The Creme de la Creme, Cultured Butter

Perhaps you need to be a cookbook “reader”… poring obsessively over page after page of text and pics… to be interested in tasting butter.  I’m not talking about voicing a simple preference for one commercial butter over another.  I mean tasting in the sense of peeling through the layers of flavors and seasoning as one would a glass of wine.

Butter Tasting 101 for those of us interested in acquiring basic tasting skills was kindly provided by Melissa Clark (whose job I openly covet) of the New York Times.  She employed Frank Bruni and Florence Fabricant of the Times plus Margaret Braun, a wedding cake maker and Adam Moskowitz, a cheese importer, to sample 13 kinds of cultured butter, including her own.  Check the video out.  Cultured butter, that is, butter that is made either from non-pasteurized cream or has an acid added to it (“cultured or fermented”), is a staple in Europe, and has a deeper, much more nuanced flavor.

European butter is not a new trend in this country.  More than ten years ago, a small handful of people in this country discovered the higher fat content butter (82-86% vs 80%, says the Times), and began, one person at a time, to replicate it.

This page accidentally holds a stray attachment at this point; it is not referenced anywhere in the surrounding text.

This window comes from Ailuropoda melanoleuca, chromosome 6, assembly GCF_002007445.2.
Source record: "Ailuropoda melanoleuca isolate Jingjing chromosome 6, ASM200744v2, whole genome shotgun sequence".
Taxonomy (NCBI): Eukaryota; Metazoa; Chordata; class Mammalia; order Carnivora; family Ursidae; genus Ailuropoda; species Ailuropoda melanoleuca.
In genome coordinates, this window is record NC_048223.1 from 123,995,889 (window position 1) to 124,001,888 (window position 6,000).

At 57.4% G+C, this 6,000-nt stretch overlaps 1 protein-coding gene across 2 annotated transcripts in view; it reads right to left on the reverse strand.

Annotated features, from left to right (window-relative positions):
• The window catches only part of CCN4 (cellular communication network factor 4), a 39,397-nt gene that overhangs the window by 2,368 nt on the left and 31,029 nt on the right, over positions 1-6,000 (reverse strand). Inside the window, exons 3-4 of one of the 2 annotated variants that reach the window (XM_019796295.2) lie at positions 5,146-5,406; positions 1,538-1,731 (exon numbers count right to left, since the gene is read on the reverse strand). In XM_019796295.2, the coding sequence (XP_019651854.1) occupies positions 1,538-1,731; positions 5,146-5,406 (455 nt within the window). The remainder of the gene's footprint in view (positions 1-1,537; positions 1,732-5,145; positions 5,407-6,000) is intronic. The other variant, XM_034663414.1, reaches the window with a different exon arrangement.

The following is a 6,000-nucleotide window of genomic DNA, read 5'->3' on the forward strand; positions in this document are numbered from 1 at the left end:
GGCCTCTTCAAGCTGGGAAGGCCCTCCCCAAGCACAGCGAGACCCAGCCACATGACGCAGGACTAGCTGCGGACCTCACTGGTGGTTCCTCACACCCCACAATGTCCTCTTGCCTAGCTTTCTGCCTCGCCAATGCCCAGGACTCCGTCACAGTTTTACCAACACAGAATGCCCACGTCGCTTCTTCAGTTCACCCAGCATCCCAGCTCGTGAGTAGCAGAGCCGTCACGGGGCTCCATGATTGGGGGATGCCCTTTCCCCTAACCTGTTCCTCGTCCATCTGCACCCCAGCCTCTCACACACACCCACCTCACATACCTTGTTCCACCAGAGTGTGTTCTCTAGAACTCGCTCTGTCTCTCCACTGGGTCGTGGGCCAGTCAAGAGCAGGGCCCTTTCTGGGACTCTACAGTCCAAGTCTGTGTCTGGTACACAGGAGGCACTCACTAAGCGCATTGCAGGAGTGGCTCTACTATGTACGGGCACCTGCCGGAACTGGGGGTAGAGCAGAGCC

When Ruby and I discussed cultured butter tonight at dinner, she recanted verbatim what the Times wrote: ” … most butter in the United States was made with cultured (also called clabbered) cream.  Fresh cream from the evening milking would be allowed to sit out overnight so that the milk could settle and the cream could rise to the top.”  Ruby remembered exactly that in her job as a child.  Then she would churn the skimmed cream by hand into butter.

The article goes on to talk about how small numbers of now-artisan butter producers supply not only home cooks, but some very noteworthy professional kitchens.

As a confectioner and baker, my interest in high-fat butter (aside from how I can enjoy it personally) is how it can enrich the products I produce.  So, here’s a chance to do some serious experimentation.  Melissa Clark gives us a head-start.  There are recipes for Buttermilk Biscuits and Cultured Butter Cookies in the article using cultured butter, the recipe for which is also posted.  I can see this as being a fun afternoon.

So, check out the rankings of the panel taste-test.  Better yet, spend a Sat afternoon experimenting with making your own cultured butter.  You already have all the expertise you need from poring over those cookbooks.  And the result is so much more gratifying.

Butter, full circle.

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